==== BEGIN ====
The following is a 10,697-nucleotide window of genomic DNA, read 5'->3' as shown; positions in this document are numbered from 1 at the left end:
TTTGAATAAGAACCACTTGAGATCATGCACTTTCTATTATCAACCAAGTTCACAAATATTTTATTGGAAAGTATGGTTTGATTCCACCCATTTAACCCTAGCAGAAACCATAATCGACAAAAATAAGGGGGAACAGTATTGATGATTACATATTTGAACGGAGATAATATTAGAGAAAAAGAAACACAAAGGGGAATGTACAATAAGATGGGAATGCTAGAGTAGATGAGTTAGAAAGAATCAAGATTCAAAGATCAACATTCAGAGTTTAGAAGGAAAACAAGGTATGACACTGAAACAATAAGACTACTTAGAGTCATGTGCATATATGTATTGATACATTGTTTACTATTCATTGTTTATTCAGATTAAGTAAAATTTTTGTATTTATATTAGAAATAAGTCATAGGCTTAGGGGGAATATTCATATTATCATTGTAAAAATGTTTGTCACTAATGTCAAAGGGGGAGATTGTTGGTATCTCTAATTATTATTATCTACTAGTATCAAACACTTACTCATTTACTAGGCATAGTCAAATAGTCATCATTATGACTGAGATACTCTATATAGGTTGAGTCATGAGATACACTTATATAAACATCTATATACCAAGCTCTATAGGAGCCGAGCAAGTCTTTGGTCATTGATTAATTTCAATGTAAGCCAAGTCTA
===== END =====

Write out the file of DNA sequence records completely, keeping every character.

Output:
The following is a 10,697-nucleotide window of genomic DNA, read 5'->3' as shown; positions in this document are numbered from 1 at the left end:
TTTGAATAAGAACCACTTGAGATCATGCACTTTCTATTATCAACCAAGTTCACAAATATTTTATTGGAAAGTATGGTTTGATTCCACCCATTTAACCCTAGCAGAAACCATAATCGACAAAAATAAGGGGGAACAGTATTGATGATTACATATTTGAACGGAGATAATATTAGAGAAAAAGAAACACAAAGGGGAATGTACAATAAGATGGGAATGCTAGAGTAGATGAGTTAGAAAGAATCAAGATTCAAAGATCAACATTCAGAGTTTAGAAGGAAAACAAGGTATGACACTGAAACAATAAGACTACTTAGAGTCATGTGCATATATGTATTGATACATTGTTTACTATTCATTGTTTATTCAGATTAAGTAAAATTTTTGTATTTATATTAGAAATAAGTCATAGGCTTAGGGGGAATATTCATATTATCATTGTAAAAATGTTTGTCACTAATGTCAAAGGGGGAGATTGTTGGTATCTCTAATTATTATTATCTACTAGTATCAAACACTTACTCATTTACTAGGCATAGTCAAATAGTCATCATTATGACTGAGATACTCTATATAGGTTGAGTCATGAGATACACTTATATAAACATCTATATACCAAGCTCTATAGGAGCCGAGCAAGTCTTTGGTCATTGATTAATTTCAATGTAAGCCAAGTCTA